Star Trek fans will recognise this as a Gorn       Photo: Kevin T, Flickr.com

Blessed are You our God, King of the Universe, who has provided me with all my needs.

To me, this Shachrit prayer is “The Gorn Prayer”; it’s one of my Rosh Hashanah favorites.

You’ve never heard of it? Please allow me to share.

The Gorn are well known among Star Trek aficionados as huge and physically powerful reptilian creatures. In an episode entitled “The Arena”, Captain Kirk and a Gorn Captain are transported to a barren asteroid and told they must fight each other to the death. They are told the asteroid provides all the resources they need to prevail.

Kirk, who is physically weaker, becomes desperate. There are no weapons on the barren terrain, just scrub brush, rocks and mineral deposits.

But, wait! As he prepares to die, he remembers an ancient explosive called gunpowder. With his last strength, he loads a hollow plant stem with potassium nitrate, sulfur and diamonds, tamps down with a stick, uses a patch of cloth and piece of metal to ignite some coal, and … BAM! He blows away the mighty Gorn.

At Rosh Hashanah, we commemorate the creation of Adam and Eve, who truly were provided with everything but just couldn’t leave well enough alone.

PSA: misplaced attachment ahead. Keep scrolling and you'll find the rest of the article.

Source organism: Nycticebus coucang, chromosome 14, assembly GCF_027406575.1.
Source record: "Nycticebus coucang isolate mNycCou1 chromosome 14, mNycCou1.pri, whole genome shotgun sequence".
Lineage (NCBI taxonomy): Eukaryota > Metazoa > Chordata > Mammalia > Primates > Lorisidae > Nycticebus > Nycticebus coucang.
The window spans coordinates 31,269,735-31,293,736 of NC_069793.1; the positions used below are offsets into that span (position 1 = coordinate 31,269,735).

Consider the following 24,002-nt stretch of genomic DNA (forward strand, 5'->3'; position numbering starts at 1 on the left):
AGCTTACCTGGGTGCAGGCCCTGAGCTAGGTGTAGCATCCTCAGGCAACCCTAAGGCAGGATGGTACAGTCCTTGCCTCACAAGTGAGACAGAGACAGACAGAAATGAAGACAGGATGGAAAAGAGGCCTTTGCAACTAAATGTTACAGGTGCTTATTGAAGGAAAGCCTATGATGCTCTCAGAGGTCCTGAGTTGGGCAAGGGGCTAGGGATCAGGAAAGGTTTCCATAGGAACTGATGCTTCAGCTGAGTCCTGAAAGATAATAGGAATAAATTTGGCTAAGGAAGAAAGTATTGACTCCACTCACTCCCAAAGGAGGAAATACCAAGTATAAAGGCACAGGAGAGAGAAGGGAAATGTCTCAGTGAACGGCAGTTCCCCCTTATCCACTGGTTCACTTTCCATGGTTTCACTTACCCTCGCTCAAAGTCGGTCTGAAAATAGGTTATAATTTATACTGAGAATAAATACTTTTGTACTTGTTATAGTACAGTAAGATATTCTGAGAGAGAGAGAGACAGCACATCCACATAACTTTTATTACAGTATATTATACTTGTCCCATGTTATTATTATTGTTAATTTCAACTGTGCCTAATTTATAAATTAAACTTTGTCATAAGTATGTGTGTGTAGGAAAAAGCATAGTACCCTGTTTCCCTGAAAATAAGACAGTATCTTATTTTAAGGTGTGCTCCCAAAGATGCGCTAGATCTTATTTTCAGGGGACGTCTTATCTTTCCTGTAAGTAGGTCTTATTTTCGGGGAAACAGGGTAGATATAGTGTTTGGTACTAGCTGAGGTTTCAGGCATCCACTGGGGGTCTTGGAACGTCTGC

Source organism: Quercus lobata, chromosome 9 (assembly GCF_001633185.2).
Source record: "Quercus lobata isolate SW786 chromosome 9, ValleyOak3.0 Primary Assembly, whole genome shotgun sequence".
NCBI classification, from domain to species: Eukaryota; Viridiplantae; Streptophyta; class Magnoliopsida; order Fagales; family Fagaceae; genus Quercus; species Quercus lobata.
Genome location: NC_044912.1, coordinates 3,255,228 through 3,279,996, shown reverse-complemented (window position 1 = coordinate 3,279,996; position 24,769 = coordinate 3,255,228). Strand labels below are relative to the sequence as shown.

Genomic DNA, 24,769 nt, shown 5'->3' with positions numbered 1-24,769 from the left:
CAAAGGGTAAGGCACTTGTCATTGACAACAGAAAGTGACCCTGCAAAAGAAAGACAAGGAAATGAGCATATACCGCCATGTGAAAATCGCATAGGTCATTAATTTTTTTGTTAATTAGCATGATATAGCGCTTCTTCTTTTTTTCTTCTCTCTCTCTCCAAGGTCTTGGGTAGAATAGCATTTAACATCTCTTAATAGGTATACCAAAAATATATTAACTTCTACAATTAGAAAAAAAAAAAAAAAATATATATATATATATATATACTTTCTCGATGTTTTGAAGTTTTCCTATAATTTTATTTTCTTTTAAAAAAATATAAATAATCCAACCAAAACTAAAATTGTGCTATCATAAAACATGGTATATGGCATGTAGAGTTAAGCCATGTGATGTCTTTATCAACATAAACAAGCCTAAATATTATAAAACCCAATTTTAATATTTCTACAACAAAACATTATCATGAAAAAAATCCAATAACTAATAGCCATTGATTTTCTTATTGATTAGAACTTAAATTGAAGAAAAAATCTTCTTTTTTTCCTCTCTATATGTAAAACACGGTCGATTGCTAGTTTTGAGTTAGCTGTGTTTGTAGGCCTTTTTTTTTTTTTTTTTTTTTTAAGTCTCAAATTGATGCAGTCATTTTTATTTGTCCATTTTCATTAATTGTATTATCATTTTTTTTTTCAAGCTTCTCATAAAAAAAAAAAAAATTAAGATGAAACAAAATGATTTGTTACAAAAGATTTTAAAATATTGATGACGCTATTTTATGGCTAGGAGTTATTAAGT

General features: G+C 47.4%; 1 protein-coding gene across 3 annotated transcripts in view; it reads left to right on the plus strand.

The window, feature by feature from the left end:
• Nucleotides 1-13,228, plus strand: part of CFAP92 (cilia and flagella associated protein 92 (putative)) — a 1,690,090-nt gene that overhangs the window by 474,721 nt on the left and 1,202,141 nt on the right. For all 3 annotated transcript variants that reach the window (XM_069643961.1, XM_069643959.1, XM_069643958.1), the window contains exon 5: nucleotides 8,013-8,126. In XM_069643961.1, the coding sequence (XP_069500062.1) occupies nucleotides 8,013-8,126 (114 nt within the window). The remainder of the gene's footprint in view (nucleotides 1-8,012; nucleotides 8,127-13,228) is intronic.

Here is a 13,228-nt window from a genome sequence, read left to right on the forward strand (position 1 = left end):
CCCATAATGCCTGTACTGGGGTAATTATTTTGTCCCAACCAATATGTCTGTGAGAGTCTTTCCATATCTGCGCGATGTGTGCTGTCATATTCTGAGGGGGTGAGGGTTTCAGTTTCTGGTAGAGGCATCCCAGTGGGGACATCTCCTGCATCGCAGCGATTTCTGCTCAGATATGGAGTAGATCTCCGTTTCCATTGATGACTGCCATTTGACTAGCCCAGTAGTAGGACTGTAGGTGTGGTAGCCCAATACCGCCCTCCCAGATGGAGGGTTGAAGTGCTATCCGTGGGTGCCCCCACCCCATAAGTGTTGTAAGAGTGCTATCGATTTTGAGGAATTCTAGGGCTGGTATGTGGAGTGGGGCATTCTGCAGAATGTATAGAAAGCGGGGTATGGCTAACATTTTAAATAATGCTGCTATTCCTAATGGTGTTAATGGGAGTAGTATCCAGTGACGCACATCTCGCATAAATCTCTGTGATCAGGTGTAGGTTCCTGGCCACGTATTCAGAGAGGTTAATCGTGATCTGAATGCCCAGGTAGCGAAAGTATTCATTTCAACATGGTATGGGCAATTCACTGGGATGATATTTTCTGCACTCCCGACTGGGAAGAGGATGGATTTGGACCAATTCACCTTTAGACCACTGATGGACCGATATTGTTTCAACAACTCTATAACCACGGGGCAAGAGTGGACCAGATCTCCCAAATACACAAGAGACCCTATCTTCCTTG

The Adam and Eve story is the antithesis of the Gorn story. Without any thought or work, they had fully prepared meals, luxury housing and no need to shop for clothing. And they blew it.

In Israel, we are closer to The Arena than to the Garden of Eden. We are on inhospitable terrain. Figuring a way out of difficult situations is just what happens in daily life.

When things get tough for me, I say the Shacharit prayer and visualize the Gorn. It’s my reminder that all the resources I need are here; I just need to recognize them and figure out how to use them. Thankfully, it works.

Thus, in Israel on Rosh Hashanah, while I may commemorate Adam and Eve, I am far more aware of the gift of the Gorn.

To me the Gorn prayer is a Yishuv prayer: We returned to a barren land and developed agriculture. It’s an IDF prayer: We learned to fashion weapons and prevail against overwhelming odds. It’s a Start-Up Nation prayer: When there were no natural resources, we invented “un-natural” resources.

Adam and Eve didn’t have to think about anything. We have to think about everything.

But, hey - they got evicted from their home. We’re still here.

Happy New Year. 

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About the author

Maia Aron

Maia Aron made aliyah from the U.S. in 2016. She has worked in journalism, marketing, advertising, fundraising, and insurance.

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